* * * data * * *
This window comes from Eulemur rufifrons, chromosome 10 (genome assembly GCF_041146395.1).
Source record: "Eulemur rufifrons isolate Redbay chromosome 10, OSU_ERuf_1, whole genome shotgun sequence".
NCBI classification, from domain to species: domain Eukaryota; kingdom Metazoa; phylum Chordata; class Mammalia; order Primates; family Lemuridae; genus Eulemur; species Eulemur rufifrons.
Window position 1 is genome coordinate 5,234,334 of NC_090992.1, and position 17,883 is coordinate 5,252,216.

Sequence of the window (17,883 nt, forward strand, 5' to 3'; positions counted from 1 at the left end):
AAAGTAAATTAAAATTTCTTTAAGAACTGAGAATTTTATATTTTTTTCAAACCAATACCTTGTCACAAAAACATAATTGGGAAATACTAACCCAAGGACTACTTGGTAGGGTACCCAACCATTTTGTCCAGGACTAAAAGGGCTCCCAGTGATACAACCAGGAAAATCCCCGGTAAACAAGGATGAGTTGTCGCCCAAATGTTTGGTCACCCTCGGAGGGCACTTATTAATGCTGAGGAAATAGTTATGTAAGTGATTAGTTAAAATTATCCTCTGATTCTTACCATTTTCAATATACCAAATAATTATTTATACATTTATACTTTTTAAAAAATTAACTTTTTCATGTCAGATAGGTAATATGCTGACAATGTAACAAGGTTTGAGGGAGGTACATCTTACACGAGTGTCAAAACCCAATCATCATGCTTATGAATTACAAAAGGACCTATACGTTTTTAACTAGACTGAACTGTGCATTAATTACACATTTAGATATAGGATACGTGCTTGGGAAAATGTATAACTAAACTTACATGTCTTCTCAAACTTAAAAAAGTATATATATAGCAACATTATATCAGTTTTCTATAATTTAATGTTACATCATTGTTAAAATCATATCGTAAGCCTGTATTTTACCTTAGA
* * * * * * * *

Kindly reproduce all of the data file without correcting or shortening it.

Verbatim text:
This window comes from Eulemur rufifrons, chromosome 10 (genome assembly GCF_041146395.1).
Source record: "Eulemur rufifrons isolate Redbay chromosome 10, OSU_ERuf_1, whole genome shotgun sequence".
NCBI classification, from domain to species: domain Eukaryota; kingdom Metazoa; phylum Chordata; class Mammalia; order Primates; family Lemuridae; genus Eulemur; species Eulemur rufifrons.
Window position 1 is genome coordinate 5,234,334 of NC_090992.1, and position 17,883 is coordinate 5,252,216.

Sequence of the window (17,883 nt, forward strand, 5' to 3'; positions counted from 1 at the left end):
AAAGTAAATTAAAATTTCTTTAAGAACTGAGAATTTTATATTTTTTTCAAACCAATACCTTGTCACAAAAACATAATTGGGAAATACTAACCCAAGGACTACTTGGTAGGGTACCCAACCATTTTGTCCAGGACTAAAAGGGCTCCCAGTGATACAACCAGGAAAATCCCCGGTAAACAAGGATGAGTTGTCGCCCAAATGTTTGGTCACCCTCGGAGGGCACTTATTAATGCTGAGGAAATAGTTATGTAAGTGATTAGTTAAAATTATCCTCTGATTCTTACCATTTTCAATATACCAAATAATTATTTATACATTTATACTTTTTAAAAAATTAACTTTTTCATGTCAGATAGGTAATATGCTGACAATGTAACAAGGTTTGAGGGAGGTACATCTTACACGAGTGTCAAAACCCAATCATCATGCTTATGAATTACAAAAGGACCTATACGTTTTTAACTAGACTGAACTGTGCATTAATTACACATTTAGATATAGGATACGTGCTTGGGAAAATGTATAACTAAACTTACATGTCTTCTCAAACTTAAAAAAGTATATATATAGCAACATTATATCAGTTTTCTATAATTTAATGTTACATCATTGTTAAAATCATATCGTAAGCCTGTATTTTACCTTAGA